The Book of Psalms in our Bibles was God's inspired songbook for His old covenant people, Israel, and it served them for centuries in the worship to Yahweh, the God of Abraham, Isaac, and Jacob. These same holy Psalms (in the Septuagint) became the tradition of the first century churches who adopted them as their belovedcatalog of praise music! The holy Apostles left the churches with a blessed, perpetual heritage of Psalm singing that continues long after their earthly ministries ended.
Here is a collection of important quotes from the early Church Fathers and theologians that prove Psalm singing was ALWAYS an integral part of Christ-centered worship in the one, Holy, Apostolic Church.
St. Jerome (348-420 AD) "In the cottage of Christ [the monastery] all is simple and rustic: and except for the chanting of psalms there is complete silence. Wherever one turns the laborer at his plow sings Alleluia, the toiling mower cheers himself with psalms, and the vine-dresser while he prunes his vine sings one of the songs of David." [Who was St. Jerome?]
St. John Chrysostom (349-407 AD) “Learn to sing psalms, and thou shalt see the delightfulness of the employment. For they who sing psalms are filled with the Holy Spirit, as they who sing satanic songs are filled with an unclean spirit.” – Homily XIX on Eph 5:15-17, NPNF1-13. “The grace of the Holy Ghost hath so ordered it, that the Psalms of David should be recited and sung night and day. In the Church’s vigils—in the morning—at funeral solemnities—the first, the midst, and the last is David. In private houses, where virgins spin—in the monasteries—in the deserts, where men converse with God—the first, the midst, and the last is David. In the night, when men sleep, he wakes them up to sing; and collecting the servants of God into angelic troops, turns earth into heaven, and of men makes angels, chanting David’s Psalms.” [Who was St. John Chrysostom?]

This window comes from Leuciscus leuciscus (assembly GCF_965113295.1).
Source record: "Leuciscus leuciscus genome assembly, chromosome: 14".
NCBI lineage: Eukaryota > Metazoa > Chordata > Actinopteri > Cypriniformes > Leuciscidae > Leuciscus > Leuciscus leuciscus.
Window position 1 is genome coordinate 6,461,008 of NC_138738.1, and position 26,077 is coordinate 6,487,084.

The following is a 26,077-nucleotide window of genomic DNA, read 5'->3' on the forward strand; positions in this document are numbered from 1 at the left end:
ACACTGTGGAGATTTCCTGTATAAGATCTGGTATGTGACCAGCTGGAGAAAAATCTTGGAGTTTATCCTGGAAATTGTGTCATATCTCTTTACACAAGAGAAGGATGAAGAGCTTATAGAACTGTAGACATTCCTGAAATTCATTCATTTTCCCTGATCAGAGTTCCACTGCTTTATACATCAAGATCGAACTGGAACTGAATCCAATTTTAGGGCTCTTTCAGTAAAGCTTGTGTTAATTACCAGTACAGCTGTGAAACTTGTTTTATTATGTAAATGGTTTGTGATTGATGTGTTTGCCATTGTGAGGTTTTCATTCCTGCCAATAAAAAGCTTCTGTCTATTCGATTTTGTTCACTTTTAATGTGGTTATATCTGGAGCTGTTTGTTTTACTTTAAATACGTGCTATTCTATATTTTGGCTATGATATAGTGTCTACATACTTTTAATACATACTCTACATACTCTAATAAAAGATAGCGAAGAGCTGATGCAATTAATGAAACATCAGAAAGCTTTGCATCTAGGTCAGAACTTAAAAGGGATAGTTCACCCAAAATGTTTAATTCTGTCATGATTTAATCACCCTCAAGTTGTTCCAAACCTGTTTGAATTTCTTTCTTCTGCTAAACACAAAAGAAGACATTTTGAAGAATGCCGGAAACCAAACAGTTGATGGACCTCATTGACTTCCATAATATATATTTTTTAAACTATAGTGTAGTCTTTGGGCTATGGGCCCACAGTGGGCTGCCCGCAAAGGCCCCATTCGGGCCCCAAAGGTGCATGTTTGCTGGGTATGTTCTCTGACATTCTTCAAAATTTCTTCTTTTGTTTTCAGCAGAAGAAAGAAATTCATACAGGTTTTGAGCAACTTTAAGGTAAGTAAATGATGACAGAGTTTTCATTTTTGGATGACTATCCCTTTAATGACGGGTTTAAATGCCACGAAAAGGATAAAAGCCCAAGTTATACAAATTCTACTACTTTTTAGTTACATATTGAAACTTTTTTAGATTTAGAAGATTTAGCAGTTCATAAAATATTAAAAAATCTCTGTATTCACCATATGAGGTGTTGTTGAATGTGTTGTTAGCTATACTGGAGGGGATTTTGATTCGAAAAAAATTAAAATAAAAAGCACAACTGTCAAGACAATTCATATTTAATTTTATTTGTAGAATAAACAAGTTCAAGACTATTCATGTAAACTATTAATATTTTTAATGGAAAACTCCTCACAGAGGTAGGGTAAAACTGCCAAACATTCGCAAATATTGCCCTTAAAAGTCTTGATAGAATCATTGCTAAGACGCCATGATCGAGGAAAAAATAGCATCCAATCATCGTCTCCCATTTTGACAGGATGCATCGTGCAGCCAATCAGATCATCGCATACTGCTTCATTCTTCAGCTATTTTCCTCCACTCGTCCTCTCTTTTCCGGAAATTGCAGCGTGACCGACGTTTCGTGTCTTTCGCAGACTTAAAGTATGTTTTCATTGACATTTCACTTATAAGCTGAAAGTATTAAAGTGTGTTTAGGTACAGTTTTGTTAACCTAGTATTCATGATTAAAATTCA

Commodianus (3rd century AD) “Ye are rejecting the law when ye wish to please the world. Ye dance in your houses; instead of psalms, ye sing love songs. Thou, although thou mayest be chaste, dost not prove thyself so by following evil things.” – The Instructions of Commodianus in Favor of Christian Discipline. [Who was Commidianus?]
St. Augustine of Hippo (354-430 AD) “The Donatists reproach us with our grave chanting of the divine songs of the prophets in our churches, while they inflame their passions in their revels by the singing of psalms of human composition.” – Letter to Januarius, NPNF01-1 “. . . What testimonies do I bring forward? That of the Psalter. I bring forward what you sing as one deaf: open your ears; you sing this; you sing with me, and you agree not with me; your tongue sounds what mine does, and yet your heart disagrees with mine. Do you not sing this?” – Exposition of Psalm 96 [encouraging the congregation to understand that the psalms they sing point to the reign of Christ over the church]. [Who was St. Augustine?]